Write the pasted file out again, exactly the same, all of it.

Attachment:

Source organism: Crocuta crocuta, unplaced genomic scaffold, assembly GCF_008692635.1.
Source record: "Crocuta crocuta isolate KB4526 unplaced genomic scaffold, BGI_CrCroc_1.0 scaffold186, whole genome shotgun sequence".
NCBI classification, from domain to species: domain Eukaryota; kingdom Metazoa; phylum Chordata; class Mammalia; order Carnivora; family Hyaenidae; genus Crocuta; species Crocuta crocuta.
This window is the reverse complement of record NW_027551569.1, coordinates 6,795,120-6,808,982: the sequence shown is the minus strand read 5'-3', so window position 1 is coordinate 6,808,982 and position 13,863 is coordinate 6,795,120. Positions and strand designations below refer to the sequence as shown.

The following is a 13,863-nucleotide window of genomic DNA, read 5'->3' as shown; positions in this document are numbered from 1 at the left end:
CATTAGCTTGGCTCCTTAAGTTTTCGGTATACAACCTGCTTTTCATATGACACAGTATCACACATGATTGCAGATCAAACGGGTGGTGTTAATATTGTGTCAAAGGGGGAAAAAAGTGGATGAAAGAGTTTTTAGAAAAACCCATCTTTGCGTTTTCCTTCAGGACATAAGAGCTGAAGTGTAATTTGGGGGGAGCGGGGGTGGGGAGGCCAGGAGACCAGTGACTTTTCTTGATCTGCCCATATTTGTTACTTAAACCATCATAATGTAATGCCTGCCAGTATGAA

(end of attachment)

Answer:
Source organism: Crocuta crocuta, unplaced genomic scaffold, assembly GCF_008692635.1.
Source record: "Crocuta crocuta isolate KB4526 unplaced genomic scaffold, BGI_CrCroc_1.0 scaffold186, whole genome shotgun sequence".
NCBI classification, from domain to species: domain Eukaryota; kingdom Metazoa; phylum Chordata; class Mammalia; order Carnivora; family Hyaenidae; genus Crocuta; species Crocuta crocuta.
This window is the reverse complement of record NW_027551569.1, coordinates 6,795,120-6,808,982: the sequence shown is the minus strand read 5'-3', so window position 1 is coordinate 6,808,982 and position 13,863 is coordinate 6,795,120. Positions and strand designations below refer to the sequence as shown.

The following is a 13,863-nucleotide window of genomic DNA, read 5'->3' as shown; positions in this document are numbered from 1 at the left end:
CATTAGCTTGGCTCCTTAAGTTTTCGGTATACAACCTGCTTTTCATATGACACAGTATCACACATGATTGCAGATCAAACGGGTGGTGTTAATATTGTGTCAAAGGGGGAAAAAAGTGGATGAAAGAGTTTTTAGAAAAACCCATCTTTGCGTTTTCCTTCAGGACATAAGAGCTGAAGTGTAATTTGGGGGGAGCGGGGGTGGGGAGGCCAGGAGACCAGTGACTTTTCTTGATCTGCCCATATTTGTTACTTAAACCATCATAATGTAATGCCTGCCAGTATGAA